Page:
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We visited an XL Performance session in December to learn about the football coaching programme and discuss its goals and ambitions for British American football!

Just before 8 am at a quiet North London 3G pitch, some of the country’s most promising young American football talent get together to hone their skills.

With the social distancing and Covid protocols in place, these players are just happy to have the chance to work on themselves and the sport they love.

Keeping a watchful eye over the six or seven skill position players at today’s session is XL Performance founder Kojo Oteng. Oteng, known on social media by his handle Coach XL, played football in the US with Ave Maria University before returning to the UK to establish XL Performance

Now committed to developing the brightest young Britballers and preparing them to make the leap across the pond, Oteng is building a brand. XL represents one more opportunity for these sportsmen to take advantage of, in a time when regular Britball seems something of a fantasy.

XL Performance is certainly not a one-man-show. Oteng is building a staff of veterans who, just like him, are dedicated to getting the best out of the UK’s youngsters. While he himself is a defensive back with a wealth of wisdom to share, he is joined by his brother Kwabena Oteng, a former London Warriors running back and Alex Ocana-Dickson, a Britbowl winning quarterback with London Blitz turning his trade to coaching young signal-callers.

Like all sport, British American football is suffering from the pandemic. Club training has ground to a halt and lockdown is keeping players from the field. The players in attendance at XL Performance, however, offer an optimistic glimpse of the future of British American football. In the brief moments when government guidance allows it, Britball’s young stars are persevering.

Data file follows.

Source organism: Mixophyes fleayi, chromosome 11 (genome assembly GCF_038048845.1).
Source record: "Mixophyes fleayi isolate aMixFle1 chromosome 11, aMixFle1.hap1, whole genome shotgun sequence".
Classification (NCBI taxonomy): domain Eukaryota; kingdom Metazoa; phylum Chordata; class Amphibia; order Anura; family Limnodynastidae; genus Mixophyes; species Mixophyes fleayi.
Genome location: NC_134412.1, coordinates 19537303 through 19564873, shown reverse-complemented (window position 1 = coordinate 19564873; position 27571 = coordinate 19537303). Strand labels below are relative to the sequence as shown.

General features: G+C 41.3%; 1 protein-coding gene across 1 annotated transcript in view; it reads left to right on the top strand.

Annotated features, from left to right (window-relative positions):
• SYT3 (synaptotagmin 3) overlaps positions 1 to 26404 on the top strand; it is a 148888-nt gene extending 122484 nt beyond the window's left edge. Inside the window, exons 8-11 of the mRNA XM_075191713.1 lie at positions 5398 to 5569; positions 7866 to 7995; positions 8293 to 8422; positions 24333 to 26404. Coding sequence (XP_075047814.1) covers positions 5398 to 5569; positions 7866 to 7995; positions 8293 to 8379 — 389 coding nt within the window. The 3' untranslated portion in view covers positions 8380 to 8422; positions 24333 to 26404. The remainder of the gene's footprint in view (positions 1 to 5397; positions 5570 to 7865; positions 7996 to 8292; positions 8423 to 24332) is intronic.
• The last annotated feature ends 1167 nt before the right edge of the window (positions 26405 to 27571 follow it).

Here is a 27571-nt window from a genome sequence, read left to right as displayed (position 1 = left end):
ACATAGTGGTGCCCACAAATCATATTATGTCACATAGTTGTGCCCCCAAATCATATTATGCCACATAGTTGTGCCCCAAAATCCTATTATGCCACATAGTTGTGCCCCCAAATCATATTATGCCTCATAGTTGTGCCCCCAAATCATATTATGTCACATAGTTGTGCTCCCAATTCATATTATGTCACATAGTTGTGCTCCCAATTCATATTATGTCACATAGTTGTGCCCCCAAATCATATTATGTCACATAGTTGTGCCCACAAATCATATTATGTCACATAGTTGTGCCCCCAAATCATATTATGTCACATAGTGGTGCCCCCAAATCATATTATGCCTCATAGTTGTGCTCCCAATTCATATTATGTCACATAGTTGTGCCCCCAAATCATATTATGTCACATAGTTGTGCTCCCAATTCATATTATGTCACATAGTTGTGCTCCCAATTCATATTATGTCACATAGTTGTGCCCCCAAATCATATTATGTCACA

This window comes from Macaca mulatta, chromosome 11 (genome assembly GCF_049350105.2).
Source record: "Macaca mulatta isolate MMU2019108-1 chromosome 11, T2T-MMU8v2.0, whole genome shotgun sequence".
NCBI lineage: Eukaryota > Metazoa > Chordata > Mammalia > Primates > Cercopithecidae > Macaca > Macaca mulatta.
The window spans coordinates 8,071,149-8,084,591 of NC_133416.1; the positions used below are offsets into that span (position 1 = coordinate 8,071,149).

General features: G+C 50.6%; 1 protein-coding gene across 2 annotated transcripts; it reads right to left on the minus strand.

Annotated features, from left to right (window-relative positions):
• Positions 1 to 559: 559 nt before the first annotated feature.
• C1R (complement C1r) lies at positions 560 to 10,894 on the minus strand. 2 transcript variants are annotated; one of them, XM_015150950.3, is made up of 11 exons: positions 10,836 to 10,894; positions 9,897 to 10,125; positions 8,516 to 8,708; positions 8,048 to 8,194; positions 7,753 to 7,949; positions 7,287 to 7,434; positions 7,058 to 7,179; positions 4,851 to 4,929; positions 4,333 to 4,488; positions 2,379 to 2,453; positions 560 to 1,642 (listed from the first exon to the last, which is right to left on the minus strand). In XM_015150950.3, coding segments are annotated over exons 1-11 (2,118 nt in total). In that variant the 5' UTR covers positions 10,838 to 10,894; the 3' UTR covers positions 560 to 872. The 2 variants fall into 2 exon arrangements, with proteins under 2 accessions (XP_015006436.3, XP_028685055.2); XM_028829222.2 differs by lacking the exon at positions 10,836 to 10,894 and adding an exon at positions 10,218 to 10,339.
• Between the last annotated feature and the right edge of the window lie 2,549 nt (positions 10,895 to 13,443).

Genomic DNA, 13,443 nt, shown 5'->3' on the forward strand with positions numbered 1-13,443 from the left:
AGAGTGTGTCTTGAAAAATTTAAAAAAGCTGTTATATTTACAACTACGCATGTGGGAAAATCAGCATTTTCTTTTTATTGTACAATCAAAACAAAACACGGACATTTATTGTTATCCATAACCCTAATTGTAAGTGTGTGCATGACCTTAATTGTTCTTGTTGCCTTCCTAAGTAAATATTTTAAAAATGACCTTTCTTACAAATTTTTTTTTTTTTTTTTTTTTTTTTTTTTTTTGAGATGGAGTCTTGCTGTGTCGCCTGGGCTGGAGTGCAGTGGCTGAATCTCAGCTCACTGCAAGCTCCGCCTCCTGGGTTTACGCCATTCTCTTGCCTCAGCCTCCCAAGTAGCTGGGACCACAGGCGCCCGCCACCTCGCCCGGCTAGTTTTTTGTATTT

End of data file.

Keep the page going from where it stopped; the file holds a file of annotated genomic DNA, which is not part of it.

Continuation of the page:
“I was just like them one day. I needed someone to help me train but when there was no one around. Now I am one of those people that helps others develop. Everyone is doing great work around Europe, I just want to be part of the takeover.”

Pandemic aside, youth and junior football in the UK continues to grow and develop. The founding of the NFL Academy just minutes from XL Performance’s stomping ground has offered another fantastic platform for the sport’s young proponents. The elite coaching and resources it provides are impressive, but we can’t pretend that this is new territory in the UK. Organisations like Filton College in Bristol have long shown their dedication to the improvement of junior football in the country, sending players abroad and building the reputation of the sport among younger audiences. Altogether, it is incredibly encouraging that Britball hopefuls now have opportunities to take their football goals seriously.

“It’s a platform, a support system. It’s a place for kids to live out their dreams.”

Oteng on the potential of the NFL Academy

Oteng and XL Performance offer even more time, advice and competition for academy and club prospects alike. Whether it’s defensive back Onis Konanbanny of the Kent Exiles, recently ranked third in his class by Europe’s Elite, or NFL Academy alumni and Loughborough Students tight end Henry Rowland, the players at XL Performance are clearly raring to train, compete, and excel.

It may be the nature of the Britball community or the extensive reach of Oteng’s young brand, but XL finds itself at the centre of the junior game. Darren Agu, another NFL Academy and Blitz U19 graduate, frequently appears on social media working with XL Performance, and after a year of high school football, the young Brit now finds himself with multiple Division 1 college offers. Whether it’s at Ole Miss, Arkansas or elsewhere, the fact that Agu and his compatriots will soon be on college fields is testament to the growth of the British junior game and the efforts of coaches like Oteng.

Oteng embodies the passion, enthusiasm and confidence that is carrying Britball forwards. The presence of XL Performance on social media and the content being produced by creators like Play Action Coverage are giving these young athletes and their sport the recognition it deserves. Looking at what happens on the field itself, the competitive atmosphere and attention to detail at Coach XL’s sessions speak volumes. In his own words, “the proof is in the pudding.” The desire is there among Britball’s youth to take this sport to very lofty heights. For that to happen, academies and coaches like Oteng across the country will have to continue building the resources to propel young talent across the pond, and into the NFL.

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